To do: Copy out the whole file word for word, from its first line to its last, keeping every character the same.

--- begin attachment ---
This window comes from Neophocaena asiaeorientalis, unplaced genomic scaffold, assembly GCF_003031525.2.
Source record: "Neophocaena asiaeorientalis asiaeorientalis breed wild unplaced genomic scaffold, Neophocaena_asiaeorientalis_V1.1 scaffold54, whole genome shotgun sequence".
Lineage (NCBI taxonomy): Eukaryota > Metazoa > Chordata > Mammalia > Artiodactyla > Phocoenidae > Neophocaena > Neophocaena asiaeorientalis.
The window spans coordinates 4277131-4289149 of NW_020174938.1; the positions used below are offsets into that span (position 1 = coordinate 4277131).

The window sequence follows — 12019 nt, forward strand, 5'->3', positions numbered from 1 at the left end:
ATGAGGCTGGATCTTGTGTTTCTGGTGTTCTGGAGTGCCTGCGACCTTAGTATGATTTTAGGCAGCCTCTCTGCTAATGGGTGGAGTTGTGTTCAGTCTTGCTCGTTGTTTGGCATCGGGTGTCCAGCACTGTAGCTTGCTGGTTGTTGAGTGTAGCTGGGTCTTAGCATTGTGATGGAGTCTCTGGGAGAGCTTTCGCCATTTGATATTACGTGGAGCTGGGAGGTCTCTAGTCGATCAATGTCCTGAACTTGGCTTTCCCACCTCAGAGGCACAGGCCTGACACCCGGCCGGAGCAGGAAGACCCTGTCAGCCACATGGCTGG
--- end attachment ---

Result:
This window comes from Neophocaena asiaeorientalis, unplaced genomic scaffold, assembly GCF_003031525.2.
Source record: "Neophocaena asiaeorientalis asiaeorientalis breed wild unplaced genomic scaffold, Neophocaena_asiaeorientalis_V1.1 scaffold54, whole genome shotgun sequence".
Lineage (NCBI taxonomy): Eukaryota > Metazoa > Chordata > Mammalia > Artiodactyla > Phocoenidae > Neophocaena > Neophocaena asiaeorientalis.
The window spans coordinates 4277131-4289149 of NW_020174938.1; the positions used below are offsets into that span (position 1 = coordinate 4277131).

The window sequence follows — 12019 nt, forward strand, 5'->3', positions numbered from 1 at the left end:
ATGAGGCTGGATCTTGTGTTTCTGGTGTTCTGGAGTGCCTGCGACCTTAGTATGATTTTAGGCAGCCTCTCTGCTAATGGGTGGAGTTGTGTTCAGTCTTGCTCGTTGTTTGGCATCGGGTGTCCAGCACTGTAGCTTGCTGGTTGTTGAGTGTAGCTGGGTCTTAGCATTGTGATGGAGTCTCTGGGAGAGCTTTCGCCATTTGATATTACGTGGAGCTGGGAGGTCTCTAGTCGATCAATGTCCTGAACTTGGCTTTCCCACCTCAGAGGCACAGGCCTGACACCCGGCCGGAGCAGGAAGACCCTGTCAGCCACATGGCTGG